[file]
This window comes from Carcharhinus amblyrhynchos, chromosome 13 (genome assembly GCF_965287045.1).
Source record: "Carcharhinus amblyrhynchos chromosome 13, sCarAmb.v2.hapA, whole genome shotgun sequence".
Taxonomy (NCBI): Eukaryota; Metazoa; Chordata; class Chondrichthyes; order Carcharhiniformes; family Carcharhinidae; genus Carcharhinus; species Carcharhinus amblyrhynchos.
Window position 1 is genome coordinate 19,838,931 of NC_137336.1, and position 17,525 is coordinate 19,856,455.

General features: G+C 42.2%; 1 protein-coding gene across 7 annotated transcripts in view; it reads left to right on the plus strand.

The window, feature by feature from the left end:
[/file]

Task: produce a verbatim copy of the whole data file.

This window comes from Carcharhinus amblyrhynchos, chromosome 13 (genome assembly GCF_965287045.1).
Source record: "Carcharhinus amblyrhynchos chromosome 13, sCarAmb.v2.hapA, whole genome shotgun sequence".
Taxonomy (NCBI): Eukaryota; Metazoa; Chordata; class Chondrichthyes; order Carcharhiniformes; family Carcharhinidae; genus Carcharhinus; species Carcharhinus amblyrhynchos.
Window position 1 is genome coordinate 19,838,931 of NC_137336.1, and position 17,525 is coordinate 19,856,455.

General features: G+C 42.2%; 1 protein-coding gene across 7 annotated transcripts in view; it reads left to right on the plus strand.

The window, feature by feature from the left end: